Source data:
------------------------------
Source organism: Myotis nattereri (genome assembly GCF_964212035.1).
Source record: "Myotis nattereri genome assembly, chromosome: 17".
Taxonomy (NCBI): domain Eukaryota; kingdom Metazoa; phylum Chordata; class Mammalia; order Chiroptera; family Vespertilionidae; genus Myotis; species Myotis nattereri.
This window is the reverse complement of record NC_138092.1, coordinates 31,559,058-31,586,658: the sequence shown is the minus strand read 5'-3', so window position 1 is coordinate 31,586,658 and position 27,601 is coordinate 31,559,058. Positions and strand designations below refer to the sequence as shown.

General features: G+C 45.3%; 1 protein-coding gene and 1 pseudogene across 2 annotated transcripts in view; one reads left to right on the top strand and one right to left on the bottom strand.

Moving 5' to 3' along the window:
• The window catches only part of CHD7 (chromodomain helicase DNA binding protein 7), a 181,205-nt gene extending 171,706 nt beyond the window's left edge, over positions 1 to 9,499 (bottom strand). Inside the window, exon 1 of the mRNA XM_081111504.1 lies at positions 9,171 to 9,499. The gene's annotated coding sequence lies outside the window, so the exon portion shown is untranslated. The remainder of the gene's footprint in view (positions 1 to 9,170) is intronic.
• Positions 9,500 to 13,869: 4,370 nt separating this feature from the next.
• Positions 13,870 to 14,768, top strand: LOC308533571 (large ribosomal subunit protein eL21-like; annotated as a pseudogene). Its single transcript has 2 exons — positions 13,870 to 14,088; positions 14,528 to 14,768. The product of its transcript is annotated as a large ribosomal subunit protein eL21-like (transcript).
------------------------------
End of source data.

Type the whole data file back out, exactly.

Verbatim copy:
Source organism: Myotis nattereri (genome assembly GCF_964212035.1).
Source record: "Myotis nattereri genome assembly, chromosome: 17".
Taxonomy (NCBI): domain Eukaryota; kingdom Metazoa; phylum Chordata; class Mammalia; order Chiroptera; family Vespertilionidae; genus Myotis; species Myotis nattereri.
This window is the reverse complement of record NC_138092.1, coordinates 31,559,058-31,586,658: the sequence shown is the minus strand read 5'-3', so window position 1 is coordinate 31,586,658 and position 27,601 is coordinate 31,559,058. Positions and strand designations below refer to the sequence as shown.

General features: G+C 45.3%; 1 protein-coding gene and 1 pseudogene across 2 annotated transcripts in view; one reads left to right on the top strand and one right to left on the bottom strand.

Moving 5' to 3' along the window:
• The window catches only part of CHD7 (chromodomain helicase DNA binding protein 7), a 181,205-nt gene extending 171,706 nt beyond the window's left edge, over positions 1 to 9,499 (bottom strand). Inside the window, exon 1 of the mRNA XM_081111504.1 lies at positions 9,171 to 9,499. The gene's annotated coding sequence lies outside the window, so the exon portion shown is untranslated. The remainder of the gene's footprint in view (positions 1 to 9,170) is intronic.
• Positions 9,500 to 13,869: 4,370 nt separating this feature from the next.
• Positions 13,870 to 14,768, top strand: LOC308533571 (large ribosomal subunit protein eL21-like; annotated as a pseudogene). Its single transcript has 2 exons — positions 13,870 to 14,088; positions 14,528 to 14,768. The product of its transcript is annotated as a large ribosomal subunit protein eL21-like (transcript).